“Syria Must Heed the Voice of the Lebanese People,” Editorial, The Independent, March 2, 2005 [$$$$$$---see below]
“Protesters vow to stay until Syria leaves,” Lara Marlowe, Irish Times, March 2, 2005 [$$$$$$---see below]
Divided Lebanon Seeks an Interim Leader,” Megan K. Stack, Los Angeles Times, March 2, 2005
U.S. and France Join to Urge Syria to Pull Out of Lebanon,” Joel Brinkley and Alan Cowell, New York Times, March 2, 2005
Don’t Rush on the Road to Damascus,” Flynt Leverett, New York Times, March 2, 2005
Syria Finds Itself on the Defensive,” Mohamad Bazzi, Newsday, March 2, 2005
Syria Steals Blair’s Thunder at Summit,” Richard Beeston, The Times, March 2, 2005
The Task? Keeping Lebanon’s 26 Parties United,” Mitch Potter, Toronto Star, March 2, 2005
U.S., France Tell Syria To Leave Lebanon,” Robin Wright, Washington Post, March 2, 2005
Lebanese Opposition Tries to Sustain Drive,” Scott Wilson, Washington Post, March 2, 2005
Managing A Mideast Revolution,” David Ignatius, Washington Post, March 2, 2005

In Lebanon, young adults are driving `Cedar’ revolt,” Evan Osnos, Chicago Tribune, March 3, 2005
And now the Syrians sniff freedom,” Boris Johnson, Daily Telegraph, March 3, 2005
Beirut Protests Leave Hizbollah with a Dilemma,” Raoula Khalaf, Financial Times, March 3, 2005
Bush Piles Pressure on Syria to Quit Lebanon,” Raoula Khalaf, Financial Times, March 3, 2005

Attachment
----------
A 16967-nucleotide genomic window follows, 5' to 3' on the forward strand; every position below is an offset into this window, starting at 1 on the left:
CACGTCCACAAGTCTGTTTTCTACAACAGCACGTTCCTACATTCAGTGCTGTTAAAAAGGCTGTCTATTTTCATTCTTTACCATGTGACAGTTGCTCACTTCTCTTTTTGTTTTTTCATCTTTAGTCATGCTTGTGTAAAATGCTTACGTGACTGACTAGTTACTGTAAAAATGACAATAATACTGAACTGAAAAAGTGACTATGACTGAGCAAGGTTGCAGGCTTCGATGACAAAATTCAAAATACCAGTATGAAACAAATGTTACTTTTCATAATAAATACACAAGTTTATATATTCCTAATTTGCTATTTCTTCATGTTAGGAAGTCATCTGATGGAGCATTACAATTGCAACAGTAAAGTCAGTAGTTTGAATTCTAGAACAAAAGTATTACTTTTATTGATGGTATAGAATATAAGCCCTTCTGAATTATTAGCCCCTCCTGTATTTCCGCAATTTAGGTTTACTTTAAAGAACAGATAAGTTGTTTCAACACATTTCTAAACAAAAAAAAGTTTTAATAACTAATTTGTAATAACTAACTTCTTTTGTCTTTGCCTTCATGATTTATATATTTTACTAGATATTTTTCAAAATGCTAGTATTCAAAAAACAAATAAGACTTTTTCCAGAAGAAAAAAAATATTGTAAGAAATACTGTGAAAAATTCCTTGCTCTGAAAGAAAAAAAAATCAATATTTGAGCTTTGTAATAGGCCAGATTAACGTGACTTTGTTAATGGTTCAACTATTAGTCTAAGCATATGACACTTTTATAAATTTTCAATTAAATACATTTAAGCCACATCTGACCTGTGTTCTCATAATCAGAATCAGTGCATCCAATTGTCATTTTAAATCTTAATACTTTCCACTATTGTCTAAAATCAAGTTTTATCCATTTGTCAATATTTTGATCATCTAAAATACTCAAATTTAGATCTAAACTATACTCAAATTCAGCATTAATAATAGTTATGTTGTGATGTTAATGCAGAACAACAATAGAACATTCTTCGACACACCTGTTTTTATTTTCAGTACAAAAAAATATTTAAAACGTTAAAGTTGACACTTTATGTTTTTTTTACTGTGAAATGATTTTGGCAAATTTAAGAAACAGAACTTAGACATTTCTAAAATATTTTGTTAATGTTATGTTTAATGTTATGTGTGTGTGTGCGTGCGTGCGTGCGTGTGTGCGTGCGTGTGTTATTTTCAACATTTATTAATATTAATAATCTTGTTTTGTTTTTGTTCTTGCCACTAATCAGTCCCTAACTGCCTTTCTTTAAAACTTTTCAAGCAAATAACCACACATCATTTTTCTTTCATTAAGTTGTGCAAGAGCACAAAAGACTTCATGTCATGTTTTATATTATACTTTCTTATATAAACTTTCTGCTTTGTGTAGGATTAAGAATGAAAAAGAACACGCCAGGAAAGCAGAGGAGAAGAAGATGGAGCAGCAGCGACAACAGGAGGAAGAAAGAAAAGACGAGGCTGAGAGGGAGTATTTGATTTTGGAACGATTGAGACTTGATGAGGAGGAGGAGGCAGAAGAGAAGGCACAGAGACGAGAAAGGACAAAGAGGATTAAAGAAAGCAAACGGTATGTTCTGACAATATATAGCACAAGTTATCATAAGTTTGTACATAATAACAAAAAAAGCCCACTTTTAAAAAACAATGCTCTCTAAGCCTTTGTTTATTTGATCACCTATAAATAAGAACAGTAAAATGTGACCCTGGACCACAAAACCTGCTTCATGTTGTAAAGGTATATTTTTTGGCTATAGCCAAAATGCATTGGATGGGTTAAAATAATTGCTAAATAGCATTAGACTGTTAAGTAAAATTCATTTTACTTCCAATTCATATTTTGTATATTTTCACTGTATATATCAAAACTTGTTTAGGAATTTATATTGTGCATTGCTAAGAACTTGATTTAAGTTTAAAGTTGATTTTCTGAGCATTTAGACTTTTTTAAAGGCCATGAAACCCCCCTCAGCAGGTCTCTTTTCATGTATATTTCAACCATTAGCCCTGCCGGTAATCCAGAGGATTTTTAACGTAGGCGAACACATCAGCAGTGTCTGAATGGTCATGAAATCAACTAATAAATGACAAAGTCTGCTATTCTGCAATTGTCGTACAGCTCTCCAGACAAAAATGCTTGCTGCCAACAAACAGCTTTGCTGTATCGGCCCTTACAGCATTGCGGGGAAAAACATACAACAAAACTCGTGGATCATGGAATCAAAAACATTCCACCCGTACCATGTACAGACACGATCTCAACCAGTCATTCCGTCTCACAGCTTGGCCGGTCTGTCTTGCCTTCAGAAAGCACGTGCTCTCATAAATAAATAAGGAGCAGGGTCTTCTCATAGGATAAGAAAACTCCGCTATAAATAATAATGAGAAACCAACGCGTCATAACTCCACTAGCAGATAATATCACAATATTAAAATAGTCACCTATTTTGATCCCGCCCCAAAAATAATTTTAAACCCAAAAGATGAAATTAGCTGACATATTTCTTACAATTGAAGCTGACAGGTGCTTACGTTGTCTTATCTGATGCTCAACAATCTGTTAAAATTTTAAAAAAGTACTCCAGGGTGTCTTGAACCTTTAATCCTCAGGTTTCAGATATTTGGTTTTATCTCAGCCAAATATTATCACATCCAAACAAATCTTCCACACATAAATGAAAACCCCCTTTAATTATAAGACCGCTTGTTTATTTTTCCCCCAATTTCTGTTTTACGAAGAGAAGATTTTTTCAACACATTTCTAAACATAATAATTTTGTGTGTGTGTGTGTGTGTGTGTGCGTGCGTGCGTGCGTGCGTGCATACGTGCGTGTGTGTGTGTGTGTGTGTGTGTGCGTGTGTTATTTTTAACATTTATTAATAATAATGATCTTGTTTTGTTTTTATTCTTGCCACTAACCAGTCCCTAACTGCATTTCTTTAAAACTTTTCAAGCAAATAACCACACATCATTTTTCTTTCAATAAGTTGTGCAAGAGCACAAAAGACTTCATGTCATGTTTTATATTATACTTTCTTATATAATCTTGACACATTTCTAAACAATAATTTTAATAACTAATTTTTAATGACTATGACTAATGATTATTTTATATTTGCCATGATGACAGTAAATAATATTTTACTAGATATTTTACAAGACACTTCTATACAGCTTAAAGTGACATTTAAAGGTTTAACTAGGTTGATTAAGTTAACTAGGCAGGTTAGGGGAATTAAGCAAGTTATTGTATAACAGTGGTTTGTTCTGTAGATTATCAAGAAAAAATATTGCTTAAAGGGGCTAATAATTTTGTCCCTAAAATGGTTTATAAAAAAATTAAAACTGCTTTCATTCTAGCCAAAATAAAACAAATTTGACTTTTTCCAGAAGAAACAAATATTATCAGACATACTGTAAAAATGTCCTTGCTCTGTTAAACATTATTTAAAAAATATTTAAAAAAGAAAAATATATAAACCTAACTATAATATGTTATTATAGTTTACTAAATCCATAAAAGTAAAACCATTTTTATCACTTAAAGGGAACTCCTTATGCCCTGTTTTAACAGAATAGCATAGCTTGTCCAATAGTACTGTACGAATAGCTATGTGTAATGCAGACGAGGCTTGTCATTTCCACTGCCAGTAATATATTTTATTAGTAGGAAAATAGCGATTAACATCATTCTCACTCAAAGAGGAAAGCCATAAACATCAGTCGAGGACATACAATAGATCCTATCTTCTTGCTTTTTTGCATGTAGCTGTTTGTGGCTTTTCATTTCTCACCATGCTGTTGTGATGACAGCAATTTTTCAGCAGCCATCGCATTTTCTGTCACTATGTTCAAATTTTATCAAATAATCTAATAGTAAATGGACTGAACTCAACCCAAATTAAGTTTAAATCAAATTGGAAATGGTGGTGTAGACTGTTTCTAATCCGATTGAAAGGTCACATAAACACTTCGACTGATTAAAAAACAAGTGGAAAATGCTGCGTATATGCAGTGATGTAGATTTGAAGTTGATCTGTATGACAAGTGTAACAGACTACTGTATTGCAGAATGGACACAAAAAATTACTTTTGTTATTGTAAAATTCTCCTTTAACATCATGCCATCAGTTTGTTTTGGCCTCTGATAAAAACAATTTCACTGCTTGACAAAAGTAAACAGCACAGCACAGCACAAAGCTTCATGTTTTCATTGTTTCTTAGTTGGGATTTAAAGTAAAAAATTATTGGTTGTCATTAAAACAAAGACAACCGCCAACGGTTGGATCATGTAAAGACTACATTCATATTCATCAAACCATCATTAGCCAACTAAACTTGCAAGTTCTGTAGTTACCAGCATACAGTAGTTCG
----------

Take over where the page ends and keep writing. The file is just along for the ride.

Bankers urge swift end to Lebanon crisis,” Roula Khalaf and Kim Ghattas, Financial Times, March 3, 2005
Saudis lean on Syria to quit Lebanon,” Ewen MacAskill, The Guardian, March 3, 2005
Cedar revolution: Can the French and the Anglo-Saxons walk the road to Damascus together?” Timothy Garton Ash, The Guardian, March 3, 2005
“Lebanon Neews an End To All Foreign Interference,” Adrian Hamilton, The Independent, March 3, 2005 [$$$$$$---see below]
Vote Could Benefit Lebanese Militants, U.S. Official Warns,” Los Angeles Times, March 3, 2005
Neocons May Get the Last Laugh,” Max Boot, Los Angeles Times, March 3, 2005
‘Great democratic experiment’ ignited by U.S., analyst says,” Richard Foot, Montreal Gazette, March 3, 2005
Syria Under Pressure: Worse Trouble May Lie Ahead,” Hassan M. Fattah, New York Times, March 3, 2005
A lesson in a new paradigm of war,” James P. Pinkerton, Newsday, March 3, 2005
Democracy dawns in Arab world,” Richard Beeston and Rana Sabbagh-Gargour, The Times, March 3, 2005
An opening in the Mideast,” Dennis Ross, USA Today, March 3, 2005
U.S. Turns Up Heat on Syria to Leave Lebanon,” Robin Wright, Washington Post, March 3, 2005
Lebanese Opposition To Meet With President,” Scott Wilson, Washington Post, March 3, 2005
A Tyrant Cornered,” Editorial, Washington Post, March 3, 2005

UNSC 1559: The Resolution Out of Nowhere, September 5, 2004
This Masquerade, October 22, 2004
Governments of Confrontation, October 26, 2004
“Quadrangle of Evil”? February 16, 2005

FYA (“For your archives”):

The Independent (London)
March 1, 2005, Tuesday
SECTION: First Edition; FOREIGN NEWS; Pg. 26
HEADLINE: JUBILATION IN BEIRUT AFTER PRO-SYRIAN GOVERNMENT RESIGNS
BYLINE: BASSEM MROUE IN BEIRUT